IT seems that many of the followers of Jesus thought his reign was immediately to begin; and as he drew near to Jerusalem, he began to teach them that he must first go away to a "far country," but that he would afterward return, and reward all his servants who would prove faithful. 

This instruction was the more necessary from the fact that he was about to make a triumphal entry into Jerusalem, and many might suppose that he intended to establish his kingdom at once. 

In order to make the stronger impression upon the minds of his disciples, and perhaps in order that those who had scorned his teaching might not understand, he clothed his instruction in the following parable:- "For the kingdom of heaven is as a man traveling into a far country, who called his own servants, and delivered unto them his goods. 

And unto one he gave five talents, to another two, and to another one; to every man according to his several ability; and straightway took his journey. 

Then he that had received the five talents went and traded with the same, and made them other five talents. 

And likewise he that had received two, he also gained other two. 

But he that had received one went and digged in the earth, and hid his lord's money. 

After a long time the lord of those servants cometh, and reckoneth with them. 

And so he that had received five talents came and brought other five talents, saying, Lord, thou deliveredst unto me five talents; behold, I have gained beside them five talents more. 

His lord said unto him, Well done, thou good and faithful servant: thou hast been faithful over a few things, I will make thee ruler over many things; enter thou into the joy of thy lord. 

He also that had received two talents came and said, Lord, thou deliveredst unto me two talents: behold, I have gained two other talents beside them. 

His lord said unto him, Well done, good and faithful servant; thou hast been faithful over a few things, I will make thee ruler over many things; enter thou into the joy of thy lord. 

Then he, which had received the one talent came and said, Lord, I knew thee that thou art an hard man, reaping where thou hast not sown, and gathering where thou hast not strewed; and I was afraid, and went and hid thy talent in the earth; lo, there thou hast that is thine. His lord answered and said unto him, Thou wicked and slothful servant, thou knewest that I reap where I sowed not, and gather where I have not strawed: thou oughtest therefore to have put my money to the exchangers, and then at my coming I should have received my own with usury. 

Take therefore the talent from him, and give it unto him that hath ten talents. 

For unto every one that hath shall be given, and he shall have abundance; but from him that hath not shall be taken away even that which he hath. 

And cast ye the unprofitable servant into outer darkness; there shall be weeping and gnashing of teeth." 

Luke, in the nineteenth chapter, relates a parable, which is evidently intended to teach the same lesson as the one given above. 

By many, it is thought to be the same parable told in a somewhat different manner. 

"And the Jews' Passover was nigh at hand; and many went out of the country up to Jerusalem before the Passover, to purify themselves.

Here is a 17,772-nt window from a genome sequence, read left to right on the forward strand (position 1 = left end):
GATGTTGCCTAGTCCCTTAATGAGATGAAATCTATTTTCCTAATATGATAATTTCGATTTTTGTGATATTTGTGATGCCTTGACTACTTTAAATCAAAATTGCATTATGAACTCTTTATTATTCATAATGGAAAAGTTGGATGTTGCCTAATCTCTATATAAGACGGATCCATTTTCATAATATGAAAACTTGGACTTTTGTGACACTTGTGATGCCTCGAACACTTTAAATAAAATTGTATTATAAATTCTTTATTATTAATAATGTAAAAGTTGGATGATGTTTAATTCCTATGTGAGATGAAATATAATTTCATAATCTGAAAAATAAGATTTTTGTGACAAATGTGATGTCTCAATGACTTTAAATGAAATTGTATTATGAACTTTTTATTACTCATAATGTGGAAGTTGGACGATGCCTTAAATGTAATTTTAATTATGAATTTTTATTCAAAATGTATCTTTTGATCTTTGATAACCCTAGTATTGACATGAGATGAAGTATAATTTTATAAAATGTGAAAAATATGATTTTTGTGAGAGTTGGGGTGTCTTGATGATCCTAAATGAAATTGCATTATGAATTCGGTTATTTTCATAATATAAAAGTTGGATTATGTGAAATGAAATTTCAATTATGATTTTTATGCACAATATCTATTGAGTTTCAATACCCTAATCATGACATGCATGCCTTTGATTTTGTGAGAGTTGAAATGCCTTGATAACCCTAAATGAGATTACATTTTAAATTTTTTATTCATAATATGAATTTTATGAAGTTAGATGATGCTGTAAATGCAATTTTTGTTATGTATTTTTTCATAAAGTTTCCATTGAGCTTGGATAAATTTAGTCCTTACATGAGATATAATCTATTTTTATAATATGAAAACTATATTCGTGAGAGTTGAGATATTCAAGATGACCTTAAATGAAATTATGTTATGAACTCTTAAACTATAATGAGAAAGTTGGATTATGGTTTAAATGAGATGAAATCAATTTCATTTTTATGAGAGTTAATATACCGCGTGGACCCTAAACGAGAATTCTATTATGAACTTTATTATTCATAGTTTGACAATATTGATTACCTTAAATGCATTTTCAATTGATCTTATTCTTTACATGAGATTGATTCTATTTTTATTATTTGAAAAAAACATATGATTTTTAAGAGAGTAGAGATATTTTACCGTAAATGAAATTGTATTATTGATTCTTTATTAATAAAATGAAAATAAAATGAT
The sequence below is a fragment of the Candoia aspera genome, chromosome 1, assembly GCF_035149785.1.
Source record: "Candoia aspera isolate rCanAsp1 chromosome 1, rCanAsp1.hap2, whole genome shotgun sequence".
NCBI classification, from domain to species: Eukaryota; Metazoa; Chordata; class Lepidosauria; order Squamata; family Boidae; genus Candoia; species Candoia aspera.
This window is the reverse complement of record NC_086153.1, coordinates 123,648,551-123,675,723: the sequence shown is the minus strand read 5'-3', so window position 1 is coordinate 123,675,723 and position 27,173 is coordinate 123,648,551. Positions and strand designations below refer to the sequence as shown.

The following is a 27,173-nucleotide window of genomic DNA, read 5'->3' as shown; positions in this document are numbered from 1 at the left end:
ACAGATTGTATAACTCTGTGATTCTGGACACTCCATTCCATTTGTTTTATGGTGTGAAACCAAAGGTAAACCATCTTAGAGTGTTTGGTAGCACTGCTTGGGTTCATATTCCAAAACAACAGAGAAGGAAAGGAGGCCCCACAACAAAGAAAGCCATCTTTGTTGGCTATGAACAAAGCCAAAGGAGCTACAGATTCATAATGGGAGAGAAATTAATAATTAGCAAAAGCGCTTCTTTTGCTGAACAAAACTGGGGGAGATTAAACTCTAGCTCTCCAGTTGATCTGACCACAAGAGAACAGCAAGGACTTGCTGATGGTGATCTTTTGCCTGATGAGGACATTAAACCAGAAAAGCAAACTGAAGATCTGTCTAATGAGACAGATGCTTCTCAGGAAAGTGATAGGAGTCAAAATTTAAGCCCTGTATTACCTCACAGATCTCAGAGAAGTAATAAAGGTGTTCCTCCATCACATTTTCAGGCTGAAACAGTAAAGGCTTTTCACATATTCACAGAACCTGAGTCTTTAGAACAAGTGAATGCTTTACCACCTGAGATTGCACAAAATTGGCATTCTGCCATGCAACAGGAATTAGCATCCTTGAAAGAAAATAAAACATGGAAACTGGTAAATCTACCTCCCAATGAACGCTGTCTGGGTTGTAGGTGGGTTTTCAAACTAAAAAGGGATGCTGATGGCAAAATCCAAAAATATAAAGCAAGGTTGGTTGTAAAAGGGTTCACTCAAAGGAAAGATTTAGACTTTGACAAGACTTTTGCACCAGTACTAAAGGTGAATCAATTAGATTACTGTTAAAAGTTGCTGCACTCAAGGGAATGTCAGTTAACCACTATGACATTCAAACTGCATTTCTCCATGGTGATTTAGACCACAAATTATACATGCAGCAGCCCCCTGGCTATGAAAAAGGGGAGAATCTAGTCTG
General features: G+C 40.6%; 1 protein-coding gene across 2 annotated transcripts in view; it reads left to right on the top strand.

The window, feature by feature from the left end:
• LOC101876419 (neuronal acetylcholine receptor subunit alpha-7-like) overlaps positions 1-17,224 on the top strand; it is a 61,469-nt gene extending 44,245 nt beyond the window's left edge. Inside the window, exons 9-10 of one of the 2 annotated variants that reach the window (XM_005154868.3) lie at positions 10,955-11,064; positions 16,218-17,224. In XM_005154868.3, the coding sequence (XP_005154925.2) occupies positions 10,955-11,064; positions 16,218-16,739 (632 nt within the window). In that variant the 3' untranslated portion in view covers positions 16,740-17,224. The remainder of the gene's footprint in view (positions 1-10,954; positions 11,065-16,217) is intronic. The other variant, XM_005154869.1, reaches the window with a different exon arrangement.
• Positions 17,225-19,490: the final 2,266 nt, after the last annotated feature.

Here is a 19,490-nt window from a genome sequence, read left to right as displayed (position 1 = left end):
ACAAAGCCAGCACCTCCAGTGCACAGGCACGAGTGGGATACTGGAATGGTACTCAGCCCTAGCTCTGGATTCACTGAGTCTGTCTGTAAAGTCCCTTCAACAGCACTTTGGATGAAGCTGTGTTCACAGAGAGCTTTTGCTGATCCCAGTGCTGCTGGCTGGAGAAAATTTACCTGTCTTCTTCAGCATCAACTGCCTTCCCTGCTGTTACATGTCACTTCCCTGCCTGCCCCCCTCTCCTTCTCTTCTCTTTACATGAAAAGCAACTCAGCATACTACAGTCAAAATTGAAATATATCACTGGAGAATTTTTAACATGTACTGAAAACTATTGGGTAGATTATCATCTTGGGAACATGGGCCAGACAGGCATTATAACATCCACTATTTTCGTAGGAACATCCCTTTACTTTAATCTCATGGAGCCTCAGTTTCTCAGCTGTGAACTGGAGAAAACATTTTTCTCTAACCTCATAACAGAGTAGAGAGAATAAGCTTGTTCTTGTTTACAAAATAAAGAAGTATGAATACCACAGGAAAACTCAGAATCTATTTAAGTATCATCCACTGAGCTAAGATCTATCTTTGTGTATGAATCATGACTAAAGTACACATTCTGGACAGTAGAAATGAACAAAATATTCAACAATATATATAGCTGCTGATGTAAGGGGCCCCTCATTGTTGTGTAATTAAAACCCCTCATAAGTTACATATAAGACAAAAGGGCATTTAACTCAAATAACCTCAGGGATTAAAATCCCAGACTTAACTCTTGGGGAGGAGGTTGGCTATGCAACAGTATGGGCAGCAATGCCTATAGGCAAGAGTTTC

Then sought they for Jesus, and spake among themselves, as they stood in the temple, What think ye, that he will not come to the feast? 

Now both the chief priests and the Pharisees had given a commandment, that if any man knew where he were, he should shew it, that they might take him. 

"Then Jesus six days before the Passover came to Bethany, where Lazarus was which had been dead, whom he raised from the dead. 

There they made him a supper; and Martha served; but Lazarus was one of them that sat at the table with him. 

Then took Mary a pound of ointment of spikenard, very costly, and anointed the feet of Jesus, and wiped his feet with her hair; and the house was filled with the odor of the ointment. 

Then saith one of his disciples, Judas Iscariot, Simon's son, which should betray him, Why was not this ointment sold for three hundred pence and given to the poor? 

This he said, not that he cared for the poor; but because he was a thief, and had the bag, and bare what was put therein." 

"And Jesus said, Let her alone; why trouble ye her? 

She hath wrought a good work on me. 

For ye have the poor with you always, and whensoever ye will ye may do them good; but me ye have not always. 

She hath done what she could; she is come aforehand to anoint my body to the burying. 

Verily I say unto you, Wheresoever this gospel shall be preached throughout the whole world, this also that she hath done shall be spoken of for a memorial of her." 

"Much people of the Jews knew therefore that he was there; and they came not for Jesus' sake only, but that they might see Lazarus also, whom he had raised from the dead. But the chief priests consulted that they might put Lazarus also to death; because that by reason of him many of the Jews went away, and believed on Jesus." 



IT is related by travelers, as an instance of how little the customs of Eastern nations have changed during many hundreds of years, that in the fields of Palestine the very same words may be heard now as in the days, of Boaz and Ruth. When the master enters the harvest field, he salutes his reapers, just as Boaz did, "The Lord be with you;" and the peasants respond always in the words, "God bless thee." It is a happy custom that may well see no change. We should all do well to use from the heart this ancient salutation, 

"The Lord be with thee." 

EARLY impressions usually mark the course to be taken through life. Take a fresh molded brick, and impress a leaf upon it; subject the brick to the kiln, and it will come back with the impression ineffaceable. Build it in a house, and you may see it across the street. The child's mind is the moist brick. Delay not to bring the truth of God in contact with it.